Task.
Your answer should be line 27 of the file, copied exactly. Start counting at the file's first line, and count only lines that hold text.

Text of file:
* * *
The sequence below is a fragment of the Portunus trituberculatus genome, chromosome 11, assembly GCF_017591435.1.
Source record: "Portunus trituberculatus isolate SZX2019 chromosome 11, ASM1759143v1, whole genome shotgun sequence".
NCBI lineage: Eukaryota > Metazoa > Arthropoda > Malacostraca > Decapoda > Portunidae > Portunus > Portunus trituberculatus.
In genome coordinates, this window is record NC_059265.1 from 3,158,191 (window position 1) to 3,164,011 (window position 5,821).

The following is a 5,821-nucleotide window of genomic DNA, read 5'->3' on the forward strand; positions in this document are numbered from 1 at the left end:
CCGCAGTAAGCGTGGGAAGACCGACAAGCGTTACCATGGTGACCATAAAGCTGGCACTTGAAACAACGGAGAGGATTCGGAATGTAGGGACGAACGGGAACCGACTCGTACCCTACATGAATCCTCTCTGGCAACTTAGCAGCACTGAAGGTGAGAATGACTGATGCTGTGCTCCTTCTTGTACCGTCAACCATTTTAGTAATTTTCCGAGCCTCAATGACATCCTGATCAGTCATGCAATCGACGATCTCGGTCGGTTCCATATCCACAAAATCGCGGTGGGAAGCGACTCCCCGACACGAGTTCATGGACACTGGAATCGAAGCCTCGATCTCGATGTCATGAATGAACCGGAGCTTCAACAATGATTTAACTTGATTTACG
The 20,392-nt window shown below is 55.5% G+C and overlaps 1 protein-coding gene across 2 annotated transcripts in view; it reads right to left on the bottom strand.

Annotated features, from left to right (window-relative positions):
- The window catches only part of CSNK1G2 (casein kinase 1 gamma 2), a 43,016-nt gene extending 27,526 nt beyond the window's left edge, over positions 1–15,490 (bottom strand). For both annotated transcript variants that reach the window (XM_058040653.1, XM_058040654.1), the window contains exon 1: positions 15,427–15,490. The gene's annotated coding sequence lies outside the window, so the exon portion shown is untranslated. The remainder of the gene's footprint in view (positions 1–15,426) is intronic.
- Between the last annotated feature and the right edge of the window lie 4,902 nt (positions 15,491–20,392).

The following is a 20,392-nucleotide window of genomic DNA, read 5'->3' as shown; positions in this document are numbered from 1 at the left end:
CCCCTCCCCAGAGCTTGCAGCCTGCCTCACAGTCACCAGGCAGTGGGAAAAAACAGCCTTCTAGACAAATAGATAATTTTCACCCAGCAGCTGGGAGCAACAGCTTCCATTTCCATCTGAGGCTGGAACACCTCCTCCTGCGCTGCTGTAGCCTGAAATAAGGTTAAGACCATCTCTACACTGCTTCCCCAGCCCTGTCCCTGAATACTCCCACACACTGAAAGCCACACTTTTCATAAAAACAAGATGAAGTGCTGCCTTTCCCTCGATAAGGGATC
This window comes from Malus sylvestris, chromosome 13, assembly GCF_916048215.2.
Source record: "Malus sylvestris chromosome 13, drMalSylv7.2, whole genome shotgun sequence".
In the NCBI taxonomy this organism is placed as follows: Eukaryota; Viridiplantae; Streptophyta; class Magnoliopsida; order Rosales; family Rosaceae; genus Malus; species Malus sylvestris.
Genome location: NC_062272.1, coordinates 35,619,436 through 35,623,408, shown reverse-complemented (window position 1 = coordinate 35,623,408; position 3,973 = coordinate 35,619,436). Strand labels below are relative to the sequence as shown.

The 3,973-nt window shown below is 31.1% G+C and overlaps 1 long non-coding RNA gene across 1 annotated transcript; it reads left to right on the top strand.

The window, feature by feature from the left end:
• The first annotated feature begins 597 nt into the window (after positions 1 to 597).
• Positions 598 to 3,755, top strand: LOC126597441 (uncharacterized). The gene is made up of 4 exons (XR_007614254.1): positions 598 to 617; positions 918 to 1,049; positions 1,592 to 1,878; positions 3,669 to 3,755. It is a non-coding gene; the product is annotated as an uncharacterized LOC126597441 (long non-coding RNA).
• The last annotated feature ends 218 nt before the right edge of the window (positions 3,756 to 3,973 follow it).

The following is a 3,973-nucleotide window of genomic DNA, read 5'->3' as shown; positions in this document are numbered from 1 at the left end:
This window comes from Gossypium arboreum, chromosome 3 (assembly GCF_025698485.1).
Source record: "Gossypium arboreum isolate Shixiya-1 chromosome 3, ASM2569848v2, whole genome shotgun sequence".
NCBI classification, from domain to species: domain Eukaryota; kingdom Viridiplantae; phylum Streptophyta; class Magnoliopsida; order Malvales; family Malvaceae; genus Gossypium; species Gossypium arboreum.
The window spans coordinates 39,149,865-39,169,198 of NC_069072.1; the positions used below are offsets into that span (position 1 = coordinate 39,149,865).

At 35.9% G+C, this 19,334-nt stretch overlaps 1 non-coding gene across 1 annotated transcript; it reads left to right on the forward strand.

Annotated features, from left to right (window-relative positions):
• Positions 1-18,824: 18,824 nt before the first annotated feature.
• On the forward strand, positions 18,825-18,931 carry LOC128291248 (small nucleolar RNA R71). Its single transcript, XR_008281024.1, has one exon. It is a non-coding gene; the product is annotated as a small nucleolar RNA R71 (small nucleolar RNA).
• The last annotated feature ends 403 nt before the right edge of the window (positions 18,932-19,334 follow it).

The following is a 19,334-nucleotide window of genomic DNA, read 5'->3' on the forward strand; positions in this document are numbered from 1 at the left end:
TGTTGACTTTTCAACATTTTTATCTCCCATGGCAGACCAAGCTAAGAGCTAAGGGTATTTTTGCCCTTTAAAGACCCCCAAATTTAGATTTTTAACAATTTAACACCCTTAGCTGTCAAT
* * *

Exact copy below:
At 35.9% G+C, this 19,334-nt stretch overlaps 1 non-coding gene across 1 annotated transcript; it reads left to right on the forward strand.